Workforce Management and the War for Talent
Rapid and irreversible change during the pandemic saw businesses scrambling to adapt at a speed not seen before. While underlying, fundamental changes have been occurring for some time, the need to change is now becoming urgent, says HR expert Luc Bossaert from Adessa (part of the SD Worx Group).
We are noticing four evolutions in the companies we communicate with every day:
- Digitalisation, which is strongly affecting HR as organisations look to make significant changes to operational activities.
- The need for better employee experience, in a competitive market where organisations must work hard to retain and attract talent.
- An evolving operational model that needs to manage a growing number of flexible employees, remote and hybrid working, and increased international collaboration.
- A rising demand for operational agility to respond quickly and intelligently to customer needs.
Permanent changes will be an inevitable consequence of all these factors, and being able to meet them with robust and automated processes will enable organisations to grow in the most challenging of climates.
Digitalisation in HR
According to our latest Future of Work and People in Europe Survey 2021, operational efficiency is the biggest priority for HR right now. Organisations are seeking more automation, better resource allocation, improvements to processes and governance, and a reduction in waste and inefficiencies.
HR has had a reputation of being very manual, outdated, and incapable of providing solutions quickly enough, unable to make enough use of data to help move the business forward. Moreover, the digital possibilities have not always been taken into consideration when reconsidering processes. Instead, we see the same process being repeated from paper to digital, which is a significant missed opportunity.
Our recent research highlighted the top five priorities that companies now have following a post-pandemic review. They all focus on making sure that employees, including flex workers, are aware that employers have their well-being top of mind. Challenges of employee retention and attrition, staff welfare and resilience, staff planning and attracting and recruiting new talent all loom large for employers facing skills gaps and a shortage of high-quality candidates for key roles.
Employee expectations are growing at the same rate as those of customers – after all, employees are also customers of other services when not working.
But processes are still not being analysed and improved before moving to the cloud. The so-called cliff between Sunday and Monday still prevails: employees can easily arrange things on their mobile on Sunday – from buying booking flights to preparing family dinner or playing games – but then the often clunky tech and poor user experience of work systems brings us back to reality on Monday.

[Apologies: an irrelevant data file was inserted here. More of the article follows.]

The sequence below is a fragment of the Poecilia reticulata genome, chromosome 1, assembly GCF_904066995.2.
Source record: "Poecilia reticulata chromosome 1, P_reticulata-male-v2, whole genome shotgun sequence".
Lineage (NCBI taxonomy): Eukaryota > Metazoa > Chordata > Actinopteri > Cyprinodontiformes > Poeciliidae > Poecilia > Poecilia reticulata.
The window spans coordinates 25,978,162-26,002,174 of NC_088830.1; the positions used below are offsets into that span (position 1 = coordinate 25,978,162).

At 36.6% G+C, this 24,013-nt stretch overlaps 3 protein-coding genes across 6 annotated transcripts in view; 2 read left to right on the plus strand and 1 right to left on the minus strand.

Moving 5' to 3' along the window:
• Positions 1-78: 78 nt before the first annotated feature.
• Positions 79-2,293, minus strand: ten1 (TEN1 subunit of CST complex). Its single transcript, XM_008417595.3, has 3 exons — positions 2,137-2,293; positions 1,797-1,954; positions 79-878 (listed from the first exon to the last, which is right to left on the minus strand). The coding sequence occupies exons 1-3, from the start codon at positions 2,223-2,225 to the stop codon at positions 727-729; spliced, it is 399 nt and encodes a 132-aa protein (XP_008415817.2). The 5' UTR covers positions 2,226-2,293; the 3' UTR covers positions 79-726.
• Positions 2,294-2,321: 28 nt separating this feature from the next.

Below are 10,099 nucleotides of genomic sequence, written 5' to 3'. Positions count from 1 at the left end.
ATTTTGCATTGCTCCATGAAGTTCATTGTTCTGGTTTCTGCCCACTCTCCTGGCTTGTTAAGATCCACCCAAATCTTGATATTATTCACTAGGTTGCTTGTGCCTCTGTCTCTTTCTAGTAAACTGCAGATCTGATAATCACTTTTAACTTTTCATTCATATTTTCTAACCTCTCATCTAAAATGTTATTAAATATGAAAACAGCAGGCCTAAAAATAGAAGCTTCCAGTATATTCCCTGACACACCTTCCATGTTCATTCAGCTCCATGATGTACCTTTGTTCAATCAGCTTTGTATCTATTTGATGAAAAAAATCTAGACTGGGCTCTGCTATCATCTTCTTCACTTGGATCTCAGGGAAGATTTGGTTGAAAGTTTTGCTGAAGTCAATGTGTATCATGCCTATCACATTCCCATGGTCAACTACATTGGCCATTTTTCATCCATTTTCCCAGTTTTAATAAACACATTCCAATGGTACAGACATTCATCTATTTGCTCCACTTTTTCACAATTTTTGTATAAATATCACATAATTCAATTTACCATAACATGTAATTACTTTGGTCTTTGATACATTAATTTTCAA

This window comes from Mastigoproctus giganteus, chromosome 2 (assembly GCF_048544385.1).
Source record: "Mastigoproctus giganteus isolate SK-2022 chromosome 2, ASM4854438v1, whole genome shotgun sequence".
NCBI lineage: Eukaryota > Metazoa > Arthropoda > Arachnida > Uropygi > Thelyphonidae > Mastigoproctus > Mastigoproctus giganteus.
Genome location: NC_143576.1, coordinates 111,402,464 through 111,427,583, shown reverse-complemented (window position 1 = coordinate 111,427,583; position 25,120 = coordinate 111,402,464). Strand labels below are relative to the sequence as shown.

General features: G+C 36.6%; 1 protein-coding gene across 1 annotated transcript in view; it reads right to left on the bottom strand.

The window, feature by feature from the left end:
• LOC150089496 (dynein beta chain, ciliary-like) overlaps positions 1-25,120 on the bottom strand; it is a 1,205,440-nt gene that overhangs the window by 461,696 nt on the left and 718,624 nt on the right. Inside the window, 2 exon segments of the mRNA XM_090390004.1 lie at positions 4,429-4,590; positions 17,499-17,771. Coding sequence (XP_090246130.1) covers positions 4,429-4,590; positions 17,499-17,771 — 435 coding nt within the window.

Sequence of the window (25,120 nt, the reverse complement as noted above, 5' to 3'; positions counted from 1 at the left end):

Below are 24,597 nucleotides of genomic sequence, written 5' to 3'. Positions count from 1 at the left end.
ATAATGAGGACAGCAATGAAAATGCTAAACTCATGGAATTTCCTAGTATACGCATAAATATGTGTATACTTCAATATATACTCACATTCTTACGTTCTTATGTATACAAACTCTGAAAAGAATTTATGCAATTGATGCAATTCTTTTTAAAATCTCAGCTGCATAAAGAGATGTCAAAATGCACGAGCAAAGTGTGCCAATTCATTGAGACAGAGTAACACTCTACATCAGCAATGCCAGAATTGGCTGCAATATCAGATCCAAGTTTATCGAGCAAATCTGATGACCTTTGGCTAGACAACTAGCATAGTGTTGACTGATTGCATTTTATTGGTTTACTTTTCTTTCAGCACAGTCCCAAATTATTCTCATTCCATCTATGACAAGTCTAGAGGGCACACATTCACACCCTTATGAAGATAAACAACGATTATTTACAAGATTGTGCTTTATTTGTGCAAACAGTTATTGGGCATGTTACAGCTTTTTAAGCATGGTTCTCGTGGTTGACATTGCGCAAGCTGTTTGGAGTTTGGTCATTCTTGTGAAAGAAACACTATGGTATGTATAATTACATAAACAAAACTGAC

When it comes to simple straightforward processes – meaning that employees are paid accurately and on time, that they manage tasks such as booking holiday or sick leave online - it’s important to give the best experience possible to retain and attract employees in a landscape where there is competition for skilled labour.
The contingent workforce – a group of flexible employees who are not part of the company’s own personnel – is growing in many organisations. In the UK up to 30% of the workforce is employed on a flexible basis.
At the same time, previously office-bound employees are finding themselves working from home or collaborating remotely with colleagues in other locations, which could be anywhere across the world.
Where organisations increasingly rely on a remote-first policy of employment of both permanent and flex workers, it is even more critical to have a robust operational model set up correctly to support this significant long-term shift to greater flexibility.
More than half of the companies we surveyed claim to have optimised employee performance monitoring as a result of COVID-19 and remote working, and have looked to include flex workers in this monitoring. 70% agreed that being able to manage employee productivity and effectiveness will be critical to success.
To respond to increasing customer demand it’s important to optimise how employees are supported to provide exemplary customer experiences.
For example, companies with 100 employees and 50 stores do not just assign two employees to each store. Instead, they plan the workforce according to the day, time and location - but also according to past data regarding purchasing behaviour.
This varies for every sector, but it all comes down to fundamental business ‘common sense’: aligning employees and their skills to the customer demand.
Being able to easily access data to drive key business decisions could be the jet fuel you need to drive business growth.
Are you ready to act now?
These four trends are now merging and amplifying each other. This is the ideal time to ensure you are well-placed to respond to the new normal in Workforce Management – or face being left behind by more digital-savvy competition.
Interested in finding out more about workforce management? Talk to our team.